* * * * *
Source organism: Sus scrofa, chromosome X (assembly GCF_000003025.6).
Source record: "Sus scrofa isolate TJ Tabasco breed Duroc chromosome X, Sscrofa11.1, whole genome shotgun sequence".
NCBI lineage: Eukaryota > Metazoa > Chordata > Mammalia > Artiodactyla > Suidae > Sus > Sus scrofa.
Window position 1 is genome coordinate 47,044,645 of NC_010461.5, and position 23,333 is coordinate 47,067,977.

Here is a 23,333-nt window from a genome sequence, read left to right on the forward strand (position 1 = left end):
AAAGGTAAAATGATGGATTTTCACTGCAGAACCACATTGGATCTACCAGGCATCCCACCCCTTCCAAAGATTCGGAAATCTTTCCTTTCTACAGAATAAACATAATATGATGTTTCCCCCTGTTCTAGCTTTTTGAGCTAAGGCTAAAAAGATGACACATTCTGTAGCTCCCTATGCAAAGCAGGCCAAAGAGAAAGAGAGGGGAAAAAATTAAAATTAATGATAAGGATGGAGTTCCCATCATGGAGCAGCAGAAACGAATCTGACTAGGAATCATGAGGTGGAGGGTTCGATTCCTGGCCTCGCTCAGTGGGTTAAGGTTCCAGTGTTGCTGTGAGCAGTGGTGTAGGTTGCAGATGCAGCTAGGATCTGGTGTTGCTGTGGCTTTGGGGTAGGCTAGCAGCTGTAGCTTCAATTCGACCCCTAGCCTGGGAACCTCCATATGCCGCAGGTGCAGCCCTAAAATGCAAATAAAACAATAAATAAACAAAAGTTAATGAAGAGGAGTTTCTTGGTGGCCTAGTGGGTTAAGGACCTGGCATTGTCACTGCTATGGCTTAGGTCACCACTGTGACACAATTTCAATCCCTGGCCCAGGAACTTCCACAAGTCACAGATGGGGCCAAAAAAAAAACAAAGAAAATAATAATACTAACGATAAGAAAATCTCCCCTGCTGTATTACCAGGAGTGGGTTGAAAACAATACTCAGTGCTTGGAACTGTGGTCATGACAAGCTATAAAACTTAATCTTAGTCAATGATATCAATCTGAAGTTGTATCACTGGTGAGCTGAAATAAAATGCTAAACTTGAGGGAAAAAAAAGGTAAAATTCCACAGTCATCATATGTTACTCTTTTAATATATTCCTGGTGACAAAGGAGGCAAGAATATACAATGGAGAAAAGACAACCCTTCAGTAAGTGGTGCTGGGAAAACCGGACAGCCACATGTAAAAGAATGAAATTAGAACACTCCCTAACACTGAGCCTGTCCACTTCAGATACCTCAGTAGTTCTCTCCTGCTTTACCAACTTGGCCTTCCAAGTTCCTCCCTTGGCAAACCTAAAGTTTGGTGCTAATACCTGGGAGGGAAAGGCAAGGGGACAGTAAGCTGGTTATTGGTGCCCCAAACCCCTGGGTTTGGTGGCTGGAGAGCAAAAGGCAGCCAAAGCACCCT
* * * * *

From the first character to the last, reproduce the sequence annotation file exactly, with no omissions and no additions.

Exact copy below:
Source organism: Sus scrofa, chromosome X (assembly GCF_000003025.6).
Source record: "Sus scrofa isolate TJ Tabasco breed Duroc chromosome X, Sscrofa11.1, whole genome shotgun sequence".
NCBI lineage: Eukaryota > Metazoa > Chordata > Mammalia > Artiodactyla > Suidae > Sus > Sus scrofa.
Window position 1 is genome coordinate 47,044,645 of NC_010461.5, and position 23,333 is coordinate 47,067,977.

Here is a 23,333-nt window from a genome sequence, read left to right on the forward strand (position 1 = left end):
AAAGGTAAAATGATGGATTTTCACTGCAGAACCACATTGGATCTACCAGGCATCCCACCCCTTCCAAAGATTCGGAAATCTTTCCTTTCTACAGAATAAACATAATATGATGTTTCCCCCTGTTCTAGCTTTTTGAGCTAAGGCTAAAAAGATGACACATTCTGTAGCTCCCTATGCAAAGCAGGCCAAAGAGAAAGAGAGGGGAAAAAATTAAAATTAATGATAAGGATGGAGTTCCCATCATGGAGCAGCAGAAACGAATCTGACTAGGAATCATGAGGTGGAGGGTTCGATTCCTGGCCTCGCTCAGTGGGTTAAGGTTCCAGTGTTGCTGTGAGCAGTGGTGTAGGTTGCAGATGCAGCTAGGATCTGGTGTTGCTGTGGCTTTGGGGTAGGCTAGCAGCTGTAGCTTCAATTCGACCCCTAGCCTGGGAACCTCCATATGCCGCAGGTGCAGCCCTAAAATGCAAATAAAACAATAAATAAACAAAAGTTAATGAAGAGGAGTTTCTTGGTGGCCTAGTGGGTTAAGGACCTGGCATTGTCACTGCTATGGCTTAGGTCACCACTGTGACACAATTTCAATCCCTGGCCCAGGAACTTCCACAAGTCACAGATGGGGCCAAAAAAAAAACAAAGAAAATAATAATACTAACGATAAGAAAATCTCCCCTGCTGTATTACCAGGAGTGGGTTGAAAACAATACTCAGTGCTTGGAACTGTGGTCATGACAAGCTATAAAACTTAATCTTAGTCAATGATATCAATCTGAAGTTGTATCACTGGTGAGCTGAAATAAAATGCTAAACTTGAGGGAAAAAAAAGGTAAAATTCCACAGTCATCATATGTTACTCTTTTAATATATTCCTGGTGACAAAGGAGGCAAGAATATACAATGGAGAAAAGACAACCCTTCAGTAAGTGGTGCTGGGAAAACCGGACAGCCACATGTAAAAGAATGAAATTAGAACACTCCCTAACACTGAGCCTGTCCACTTCAGATACCTCAGTAGTTCTCTCCTGCTTTACCAACTTGGCCTTCCAAGTTCCTCCCTTGGCAAACCTAAAGTTTGGTGCTAATACCTGGGAGGGAAAGGCAAGGGGACAGTAAGCTGGTTATTGGTGCCCCAAACCCCTGGGTTTGGTGGCTGGAGAGCAAAAGGCAGCCAAAGCACCCT